Despite not being around when they aired, I’ve seen a bunch of episodes from the classic series. A more noir take on the Adam West Batman. Even without having prior history with the franchise, one should be able to jump in to any issue of Green Hornet. Like with Amazing Spider-Man or Avengers, every issue should be accessible to new readers. Green Hornet #26 succeeds greatly in that respect. A fast-paced, intriguing story? Check. Not overly complicated? Check. It’s good issue to jump on if you haven’t been reading it.
Here’s the official description from Dynamite:
He’s been set up for murder. He’s been forced to battle a deadly doppelganger and left for dead. Now, Green Hornet must fight an entire city. A power-mad politician hopes to rule Century City on the back of the ‘villain’ known as Green Hornet. Now, the city that Green Hornet and Kato have sworn to protect turns on them completely, and help arrives from the most unlikely source. The epic ‘Outcast’ arc screams toward a conclusion that will forever change the legacy of the Green Hornet.
There are two types of stories. There’s the slow-explaining everything type, then there’s the ‘what is happening?!’ type. I’m sure longtime readers of the comic will know what’s going on, but for new readers were given Green Hornet who is being impersonated, and apparently the Kato here is a girl. (Who also happens to be his girlfriend.) Then we have a corrupt mayor in league with the impostor. A lot of good plot points here. It feels like Batman story mixed with the tone of a Spidey story. It’s an action thriller with a touch of mystery. This version of the Green Hornet is definitely meaner than the one old-school fans like myself are familiar with. I will admit that it is a bit strange to have a female Kato, but the chemistry between her and the Hornet works.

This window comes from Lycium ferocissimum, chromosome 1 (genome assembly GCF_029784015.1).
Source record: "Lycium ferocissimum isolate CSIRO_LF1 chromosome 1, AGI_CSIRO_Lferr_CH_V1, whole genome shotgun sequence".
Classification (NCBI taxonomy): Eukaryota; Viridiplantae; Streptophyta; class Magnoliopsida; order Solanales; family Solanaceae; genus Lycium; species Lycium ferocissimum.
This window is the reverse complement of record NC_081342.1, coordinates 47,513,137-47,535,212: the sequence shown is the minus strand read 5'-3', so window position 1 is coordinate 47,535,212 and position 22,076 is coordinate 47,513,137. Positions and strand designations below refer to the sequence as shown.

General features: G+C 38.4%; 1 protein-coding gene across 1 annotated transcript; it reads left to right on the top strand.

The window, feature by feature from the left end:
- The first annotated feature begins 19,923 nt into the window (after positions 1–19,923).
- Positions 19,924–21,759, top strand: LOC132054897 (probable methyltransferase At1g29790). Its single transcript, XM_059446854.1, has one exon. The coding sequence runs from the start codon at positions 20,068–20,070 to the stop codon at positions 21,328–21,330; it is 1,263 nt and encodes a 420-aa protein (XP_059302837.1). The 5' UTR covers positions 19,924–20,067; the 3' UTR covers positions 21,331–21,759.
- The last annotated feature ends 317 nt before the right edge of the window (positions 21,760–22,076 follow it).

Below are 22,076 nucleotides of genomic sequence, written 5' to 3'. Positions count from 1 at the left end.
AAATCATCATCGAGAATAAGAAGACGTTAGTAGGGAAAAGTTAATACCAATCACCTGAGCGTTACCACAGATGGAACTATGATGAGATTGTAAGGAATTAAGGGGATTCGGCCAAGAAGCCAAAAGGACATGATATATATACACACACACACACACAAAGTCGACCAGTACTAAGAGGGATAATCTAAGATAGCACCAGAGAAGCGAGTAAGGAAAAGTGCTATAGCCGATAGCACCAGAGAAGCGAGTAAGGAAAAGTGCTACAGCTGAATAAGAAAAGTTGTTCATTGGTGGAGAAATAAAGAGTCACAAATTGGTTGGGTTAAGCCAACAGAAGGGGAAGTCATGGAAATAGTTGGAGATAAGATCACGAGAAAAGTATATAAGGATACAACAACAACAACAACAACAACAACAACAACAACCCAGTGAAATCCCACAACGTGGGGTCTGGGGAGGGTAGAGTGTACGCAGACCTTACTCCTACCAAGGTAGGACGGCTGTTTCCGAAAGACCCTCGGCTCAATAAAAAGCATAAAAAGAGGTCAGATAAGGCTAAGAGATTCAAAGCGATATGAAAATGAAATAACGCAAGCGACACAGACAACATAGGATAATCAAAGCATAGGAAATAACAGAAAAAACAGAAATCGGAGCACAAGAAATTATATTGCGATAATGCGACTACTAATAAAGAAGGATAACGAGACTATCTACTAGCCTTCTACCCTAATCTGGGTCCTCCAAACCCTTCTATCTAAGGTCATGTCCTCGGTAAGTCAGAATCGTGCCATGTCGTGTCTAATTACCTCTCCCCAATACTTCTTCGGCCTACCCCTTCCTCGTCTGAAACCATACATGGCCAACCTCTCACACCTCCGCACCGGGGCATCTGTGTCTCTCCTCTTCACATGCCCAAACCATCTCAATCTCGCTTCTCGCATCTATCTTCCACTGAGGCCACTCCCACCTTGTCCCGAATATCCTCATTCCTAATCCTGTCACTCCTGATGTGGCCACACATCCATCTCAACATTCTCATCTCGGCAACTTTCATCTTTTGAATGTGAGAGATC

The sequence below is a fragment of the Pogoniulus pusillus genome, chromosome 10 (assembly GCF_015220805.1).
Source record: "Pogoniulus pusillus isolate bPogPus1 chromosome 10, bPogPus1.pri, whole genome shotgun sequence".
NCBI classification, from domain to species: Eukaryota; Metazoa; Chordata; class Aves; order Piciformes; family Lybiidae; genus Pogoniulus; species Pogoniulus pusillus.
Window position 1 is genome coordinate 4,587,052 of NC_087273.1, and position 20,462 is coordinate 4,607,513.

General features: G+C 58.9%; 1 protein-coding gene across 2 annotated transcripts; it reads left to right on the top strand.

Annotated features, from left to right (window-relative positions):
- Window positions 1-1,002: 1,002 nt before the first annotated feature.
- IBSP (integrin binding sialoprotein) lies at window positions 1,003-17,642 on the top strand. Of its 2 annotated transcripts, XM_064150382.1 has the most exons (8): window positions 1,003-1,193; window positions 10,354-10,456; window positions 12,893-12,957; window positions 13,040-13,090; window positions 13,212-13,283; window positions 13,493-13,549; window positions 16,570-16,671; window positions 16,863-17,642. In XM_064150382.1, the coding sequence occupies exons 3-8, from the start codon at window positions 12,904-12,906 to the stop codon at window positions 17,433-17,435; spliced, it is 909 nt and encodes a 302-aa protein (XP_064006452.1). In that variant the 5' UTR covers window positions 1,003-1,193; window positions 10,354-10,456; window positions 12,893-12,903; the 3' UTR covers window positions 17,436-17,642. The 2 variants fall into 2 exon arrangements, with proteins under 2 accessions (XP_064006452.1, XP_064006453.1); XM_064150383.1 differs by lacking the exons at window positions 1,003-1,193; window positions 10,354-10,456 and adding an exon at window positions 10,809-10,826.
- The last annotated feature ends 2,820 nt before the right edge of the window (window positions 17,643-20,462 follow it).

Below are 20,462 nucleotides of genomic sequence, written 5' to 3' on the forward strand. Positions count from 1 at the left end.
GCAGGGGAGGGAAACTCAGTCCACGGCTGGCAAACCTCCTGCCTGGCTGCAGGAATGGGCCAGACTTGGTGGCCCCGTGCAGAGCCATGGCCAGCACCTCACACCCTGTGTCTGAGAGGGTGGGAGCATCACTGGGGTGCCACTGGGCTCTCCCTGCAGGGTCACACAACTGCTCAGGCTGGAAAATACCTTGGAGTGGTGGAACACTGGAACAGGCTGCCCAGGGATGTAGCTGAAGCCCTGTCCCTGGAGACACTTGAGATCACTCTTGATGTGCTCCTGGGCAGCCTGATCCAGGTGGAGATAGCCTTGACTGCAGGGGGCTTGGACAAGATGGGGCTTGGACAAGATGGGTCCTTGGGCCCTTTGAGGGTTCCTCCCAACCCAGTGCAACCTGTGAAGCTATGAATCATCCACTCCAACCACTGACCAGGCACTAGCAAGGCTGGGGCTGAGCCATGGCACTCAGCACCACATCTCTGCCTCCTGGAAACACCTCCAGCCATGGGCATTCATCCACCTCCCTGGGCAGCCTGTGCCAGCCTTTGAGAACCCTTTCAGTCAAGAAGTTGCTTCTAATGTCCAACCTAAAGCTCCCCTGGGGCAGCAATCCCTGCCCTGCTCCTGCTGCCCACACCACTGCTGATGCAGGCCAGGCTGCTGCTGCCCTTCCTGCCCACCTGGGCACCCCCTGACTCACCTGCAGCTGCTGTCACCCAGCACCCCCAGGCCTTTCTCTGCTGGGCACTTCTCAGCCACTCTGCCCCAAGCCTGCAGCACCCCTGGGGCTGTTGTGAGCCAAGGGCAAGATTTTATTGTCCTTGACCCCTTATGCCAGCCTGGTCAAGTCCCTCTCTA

I like the art, it’s solid. The characters have enough detail, it’s pretty much at least what all comic art should look like. Even though this feels like a superhero story, there are no powers at work here. It’s great when a comic can feel like a superhero adventure yet still be in ‘reality.’ The action is appropriately brutal, and there’s some really good and gritty fights in this issue. Unlike some modern comics, the writing doesn’t try to be ‘hip’ or filled with satire, which is a very good thing.
Overall, this is a pretty good jumping on point for the Green Hornet. Old and new fans will enjoy it. It’s a fun, Batman-like story but with a Spidey-like tone. Definitely a recommended pickup.